It’s here again. That strangled feeling. That desire to shake Mom off me. To push her away. To forcefully seize and hold just two feet of personal space of my own; erect an invisible barrier that prevents her from encroaching on me, burying me alive with her needs, her sadness.

I want to run. Flee. Take big gulps of freedom in my mouth and spew them in her face. Scream at her “You can’t drag me down with you! You can’t anchor me to your anguish. I won’t fill myself with your fears just so you have someone to keep you company in YOUR misery! I won’t do it!”

I hate days like this. For both of us. My depleted care giving resources aren’t her fault, and while I skillfully hide my resentment, I think it’s subconsciously detected. She is, after all, my mother. She literally made me. She then spent her lifetime shaping who I am now. I believe even if she can’t identify in her mind the difference in my actions, she can still sense in her bones when my outward is inwardly false.

But luckily, these days don’t happen often, and help is on the way. The Other Girl will be here this afternoon to take her off my hands for a couple of days, and an SOS out to friends for bawdy, crass companionship has been answered. Tonight there will be laughing, there will be bitching, there will be beer, lots and lots of beer, and then tomorrow morning there will be a renewed sense of purpose, a replenished reservoir of love, patience, and humor.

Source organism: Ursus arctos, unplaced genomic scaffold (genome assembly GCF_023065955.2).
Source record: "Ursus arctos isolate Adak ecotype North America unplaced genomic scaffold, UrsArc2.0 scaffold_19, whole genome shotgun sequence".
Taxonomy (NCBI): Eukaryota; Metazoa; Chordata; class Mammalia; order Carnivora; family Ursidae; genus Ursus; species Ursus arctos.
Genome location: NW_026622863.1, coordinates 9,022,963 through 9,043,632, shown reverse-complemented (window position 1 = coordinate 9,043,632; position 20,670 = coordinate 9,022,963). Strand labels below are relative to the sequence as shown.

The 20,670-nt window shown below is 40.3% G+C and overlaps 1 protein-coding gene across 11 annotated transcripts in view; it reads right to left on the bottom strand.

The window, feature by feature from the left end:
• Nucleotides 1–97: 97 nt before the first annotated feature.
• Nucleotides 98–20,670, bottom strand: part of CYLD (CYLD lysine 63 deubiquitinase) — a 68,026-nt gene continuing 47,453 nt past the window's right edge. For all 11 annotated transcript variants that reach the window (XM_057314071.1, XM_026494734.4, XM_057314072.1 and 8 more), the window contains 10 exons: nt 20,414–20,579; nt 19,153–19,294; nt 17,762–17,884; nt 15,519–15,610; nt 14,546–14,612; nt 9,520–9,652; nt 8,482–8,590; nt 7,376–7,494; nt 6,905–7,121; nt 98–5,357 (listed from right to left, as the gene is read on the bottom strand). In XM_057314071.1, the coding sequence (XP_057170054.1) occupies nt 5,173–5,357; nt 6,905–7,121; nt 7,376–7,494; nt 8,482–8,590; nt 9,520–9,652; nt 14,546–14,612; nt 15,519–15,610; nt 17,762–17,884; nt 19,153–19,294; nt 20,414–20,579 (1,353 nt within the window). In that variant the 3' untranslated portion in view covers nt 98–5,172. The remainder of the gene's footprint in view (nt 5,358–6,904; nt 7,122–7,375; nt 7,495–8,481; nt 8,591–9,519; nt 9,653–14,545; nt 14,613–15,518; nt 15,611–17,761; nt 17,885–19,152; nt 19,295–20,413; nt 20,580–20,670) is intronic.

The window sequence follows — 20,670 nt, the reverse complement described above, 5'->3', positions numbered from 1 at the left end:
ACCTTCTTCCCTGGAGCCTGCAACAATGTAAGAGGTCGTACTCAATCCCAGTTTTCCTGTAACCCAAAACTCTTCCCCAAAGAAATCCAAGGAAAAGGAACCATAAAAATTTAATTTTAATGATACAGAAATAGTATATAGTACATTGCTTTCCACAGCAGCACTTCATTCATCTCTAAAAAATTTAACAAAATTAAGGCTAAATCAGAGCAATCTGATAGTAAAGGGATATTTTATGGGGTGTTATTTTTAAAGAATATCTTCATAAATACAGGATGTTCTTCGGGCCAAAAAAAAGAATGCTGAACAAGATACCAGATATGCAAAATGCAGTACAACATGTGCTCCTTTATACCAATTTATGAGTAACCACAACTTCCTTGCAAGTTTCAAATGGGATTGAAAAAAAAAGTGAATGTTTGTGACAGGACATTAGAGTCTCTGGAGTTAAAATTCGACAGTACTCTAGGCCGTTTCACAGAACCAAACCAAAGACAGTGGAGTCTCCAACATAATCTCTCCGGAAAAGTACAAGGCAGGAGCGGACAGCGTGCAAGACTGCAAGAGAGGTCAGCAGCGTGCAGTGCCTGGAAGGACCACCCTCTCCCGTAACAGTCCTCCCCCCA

And once again, I will be able to carry her heart in my heart.

Written by Lickety Glitz
Mom was diagnosed with vascular dementia in 2010. Dad vowed to keep his sweetheart at home and take care of her until the day she died, and my sister and I believed him because he's that kind of man. As it turns out he’s also the kind of man to die of pancreatic cancer. Suddenly. With little time for us to do anything except promise him that we would take up the baton and continue the race as Mom’s full-time care partners. It’s been two years of marathoning with Mom and her dementia. And while she's busy forgetting most of what she knew, we're learning a thing or two about the hilarity of accepting the unacceptable, about teamwork between two very different sisters, and about care giving tips and tricks. So, I vomit up all my care partner words in a fervent hope that it will strengthen my resolve and further my commitment to this exasperating, hilarious, heartbreaking, and gratifying journey, and to share and learn from others marching down the same road.

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